An attitude of significance is a way of life that finds purpose and meaning in God and His will for our lives. It’s when we realize our importance isn’t rooted in what we have accomplished but in the importance that God gives us because He loves us and in what Jesus has already accomplished for us. As a result we allow God’s purpose to rule in our lives and become set free from attitudes insecurity, inadequacy and inferiority.
Ecclesiastes 3:11; James 1:18; Proverbs 16:4
Our Identity, Meaning, Purpose And Destiny Are All Found In God
- Significance is the state or quality of being important and worthy to merit attention. It means that you are noteworthy. As believers, this significance is directly connected to knowing and making Jesus known. Feeling significance is hard because we mistakenly try to become significant through the wrong “stimulus” such as our achievements or we had a hard life and were told that we are not significant and believe the lie that we aren’t important. The truth is you are already significant. To realize this significance you need to know your purpose in life—the reason you exist. Therefore, an “attitude of significance” means to have a determined and authentic way of thinking and feeling about God that expresses our purpose and importance in Him and enables us to live for the purpose that we were created for.
- You are already significance because God is your Creator. You were not an unfortunate accident, an unexpected happening, or unintentional life. You bear the image of God because you were made in His image. God knew you before you were born. God brought you into existence. God is the source of your life. He knew your body type, your skin color, your gender and yet you were fearfully and wonderfully made. You are awesome. God wanted you to be born. He knows the what, when, where, how, and why of your life. He even knows all your days—how long you are going to live. And He brought you into existence for a reason or a purpose: to know and glorify Him.
Genesis 1:26-27; Psalm 139:13-16; Acts 17:25-28; Romans 11:36; Revelation 4:11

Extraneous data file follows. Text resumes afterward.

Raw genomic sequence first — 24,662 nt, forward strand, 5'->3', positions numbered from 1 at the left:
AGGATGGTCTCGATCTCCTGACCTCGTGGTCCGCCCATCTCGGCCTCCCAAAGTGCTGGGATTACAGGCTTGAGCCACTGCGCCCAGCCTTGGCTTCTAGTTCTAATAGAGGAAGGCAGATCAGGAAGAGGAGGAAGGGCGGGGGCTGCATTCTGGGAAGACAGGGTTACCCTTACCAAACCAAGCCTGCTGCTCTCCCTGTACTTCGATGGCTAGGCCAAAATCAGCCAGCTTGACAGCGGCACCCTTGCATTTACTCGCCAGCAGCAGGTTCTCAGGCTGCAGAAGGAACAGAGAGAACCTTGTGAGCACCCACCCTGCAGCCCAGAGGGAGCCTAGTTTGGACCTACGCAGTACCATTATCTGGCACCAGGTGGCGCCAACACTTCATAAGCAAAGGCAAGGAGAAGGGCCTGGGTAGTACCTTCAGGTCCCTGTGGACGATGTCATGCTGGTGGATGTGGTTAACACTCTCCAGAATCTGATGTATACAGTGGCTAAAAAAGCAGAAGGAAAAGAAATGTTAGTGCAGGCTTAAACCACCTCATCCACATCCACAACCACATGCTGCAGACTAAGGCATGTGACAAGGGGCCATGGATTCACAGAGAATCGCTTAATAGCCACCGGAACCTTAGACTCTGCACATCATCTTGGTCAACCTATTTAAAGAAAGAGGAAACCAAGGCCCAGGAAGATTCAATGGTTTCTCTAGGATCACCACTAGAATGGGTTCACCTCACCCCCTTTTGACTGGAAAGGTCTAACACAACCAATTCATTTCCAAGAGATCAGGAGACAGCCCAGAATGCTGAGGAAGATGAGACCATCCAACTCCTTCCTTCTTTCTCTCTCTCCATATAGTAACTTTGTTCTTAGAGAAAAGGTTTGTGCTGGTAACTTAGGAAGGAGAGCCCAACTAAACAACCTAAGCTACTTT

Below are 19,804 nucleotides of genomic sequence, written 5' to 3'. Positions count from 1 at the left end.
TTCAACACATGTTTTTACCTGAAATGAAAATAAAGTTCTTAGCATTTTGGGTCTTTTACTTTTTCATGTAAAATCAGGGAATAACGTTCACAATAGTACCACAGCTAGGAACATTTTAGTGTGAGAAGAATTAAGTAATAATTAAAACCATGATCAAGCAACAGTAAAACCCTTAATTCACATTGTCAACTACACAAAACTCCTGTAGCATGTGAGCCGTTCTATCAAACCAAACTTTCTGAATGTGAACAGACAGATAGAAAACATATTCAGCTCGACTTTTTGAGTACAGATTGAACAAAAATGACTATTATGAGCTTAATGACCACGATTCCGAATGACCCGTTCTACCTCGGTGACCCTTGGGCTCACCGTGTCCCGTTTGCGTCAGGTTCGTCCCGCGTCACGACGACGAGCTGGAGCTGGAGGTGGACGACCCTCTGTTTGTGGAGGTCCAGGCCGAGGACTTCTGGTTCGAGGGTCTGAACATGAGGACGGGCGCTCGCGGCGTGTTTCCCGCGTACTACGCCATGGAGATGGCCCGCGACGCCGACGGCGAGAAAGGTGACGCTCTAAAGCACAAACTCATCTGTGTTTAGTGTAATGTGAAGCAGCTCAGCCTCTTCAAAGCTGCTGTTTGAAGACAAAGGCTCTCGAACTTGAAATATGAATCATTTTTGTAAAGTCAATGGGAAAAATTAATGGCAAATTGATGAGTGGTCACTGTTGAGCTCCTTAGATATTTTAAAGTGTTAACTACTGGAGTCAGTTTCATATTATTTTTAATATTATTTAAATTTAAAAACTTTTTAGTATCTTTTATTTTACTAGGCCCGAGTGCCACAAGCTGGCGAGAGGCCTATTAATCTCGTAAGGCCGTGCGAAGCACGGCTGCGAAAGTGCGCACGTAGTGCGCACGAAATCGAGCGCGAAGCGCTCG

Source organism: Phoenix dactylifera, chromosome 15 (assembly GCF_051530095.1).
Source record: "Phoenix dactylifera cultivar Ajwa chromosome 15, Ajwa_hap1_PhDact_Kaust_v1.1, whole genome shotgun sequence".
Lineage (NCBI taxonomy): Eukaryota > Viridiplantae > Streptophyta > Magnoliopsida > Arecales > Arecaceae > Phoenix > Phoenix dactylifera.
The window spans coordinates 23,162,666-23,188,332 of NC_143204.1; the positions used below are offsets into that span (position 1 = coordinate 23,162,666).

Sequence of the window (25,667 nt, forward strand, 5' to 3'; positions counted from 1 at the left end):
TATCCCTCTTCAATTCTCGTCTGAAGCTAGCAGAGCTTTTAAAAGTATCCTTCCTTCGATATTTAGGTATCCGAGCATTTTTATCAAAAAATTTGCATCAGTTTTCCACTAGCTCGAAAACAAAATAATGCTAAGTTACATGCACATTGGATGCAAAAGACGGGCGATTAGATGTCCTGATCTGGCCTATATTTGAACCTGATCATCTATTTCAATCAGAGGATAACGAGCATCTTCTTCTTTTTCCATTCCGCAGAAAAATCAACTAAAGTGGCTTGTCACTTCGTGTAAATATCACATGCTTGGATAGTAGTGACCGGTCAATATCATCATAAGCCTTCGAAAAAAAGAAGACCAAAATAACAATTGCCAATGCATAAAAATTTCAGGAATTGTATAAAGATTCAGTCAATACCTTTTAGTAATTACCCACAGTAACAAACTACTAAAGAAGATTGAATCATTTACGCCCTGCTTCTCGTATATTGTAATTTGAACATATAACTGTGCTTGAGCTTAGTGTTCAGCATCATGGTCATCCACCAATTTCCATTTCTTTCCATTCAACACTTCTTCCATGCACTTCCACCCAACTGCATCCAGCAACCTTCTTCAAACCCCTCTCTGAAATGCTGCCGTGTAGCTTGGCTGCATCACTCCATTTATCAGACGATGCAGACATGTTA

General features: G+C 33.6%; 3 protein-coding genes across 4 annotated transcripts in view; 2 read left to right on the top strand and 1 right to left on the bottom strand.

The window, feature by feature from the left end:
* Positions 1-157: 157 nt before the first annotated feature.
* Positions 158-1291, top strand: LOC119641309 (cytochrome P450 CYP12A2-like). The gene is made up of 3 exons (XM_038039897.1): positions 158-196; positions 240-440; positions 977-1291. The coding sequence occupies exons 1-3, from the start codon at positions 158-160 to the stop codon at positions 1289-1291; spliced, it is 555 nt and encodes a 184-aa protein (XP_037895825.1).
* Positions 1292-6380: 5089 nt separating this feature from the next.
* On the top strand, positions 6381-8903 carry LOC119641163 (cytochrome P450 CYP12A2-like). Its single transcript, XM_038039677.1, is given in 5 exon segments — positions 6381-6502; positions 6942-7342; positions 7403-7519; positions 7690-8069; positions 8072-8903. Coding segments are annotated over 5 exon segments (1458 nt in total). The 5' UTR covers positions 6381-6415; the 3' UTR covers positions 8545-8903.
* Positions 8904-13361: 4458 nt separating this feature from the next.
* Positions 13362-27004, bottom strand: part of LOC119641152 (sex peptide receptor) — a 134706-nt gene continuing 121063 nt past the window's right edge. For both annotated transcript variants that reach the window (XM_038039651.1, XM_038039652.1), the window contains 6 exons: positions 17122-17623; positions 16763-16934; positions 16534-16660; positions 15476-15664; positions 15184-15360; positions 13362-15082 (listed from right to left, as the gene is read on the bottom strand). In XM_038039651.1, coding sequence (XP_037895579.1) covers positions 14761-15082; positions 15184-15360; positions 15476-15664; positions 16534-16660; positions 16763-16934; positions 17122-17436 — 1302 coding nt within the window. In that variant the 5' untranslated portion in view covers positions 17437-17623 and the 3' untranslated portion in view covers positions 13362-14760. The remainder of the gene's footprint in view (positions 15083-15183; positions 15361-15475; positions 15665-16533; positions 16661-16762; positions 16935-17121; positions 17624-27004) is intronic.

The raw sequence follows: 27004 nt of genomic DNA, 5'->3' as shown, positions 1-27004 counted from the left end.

- You were made for a purpose and this purpose means you are significant. God made you to love you. God loves you. He loves you so much that He did everything to restore you to Himself—so you could know Him. He sent Jesus to die on the cross for our sins. He showed us His love. He even chose to love us before the foundation of the world. It has been His plan the whole time. You were created to be loved by God. He wanted us to be part of His family. All of this was done in accordance with His good pleasure and will for the glory of God.
John 3:16; Romans 5:8-9; Ephesians 1:4-6
To Allow God’s Purpose To Rule Your Life
- God wants you to know Jesus. The work of God is to believe in Jesus who was sent by God to save us. The one way we can know the only true God is through Jesus. By knowing Him we receive eternal life. This means we are eternally significant. We enter into a relationship with God through Jesus and this relationship is eternal. We are to grow in knowing Jesus with every passing day. We joyfully live for the glory of Jesus’ name.
John 6:29; John 17:3; 2 Peter 3:18
- God wants us to make Jesus known. We are given great significance, but not to live for ourselves. We are to live for Jesus—the one who loves us and gave Himself for us. We are to be salt and light to the world—meaning letting the world see our good works and glorify God as a result of it. We are to preach Jesus’ love to every person. We are to boldly proclaim the praises of Him who called us out of darkness into His marvelous light.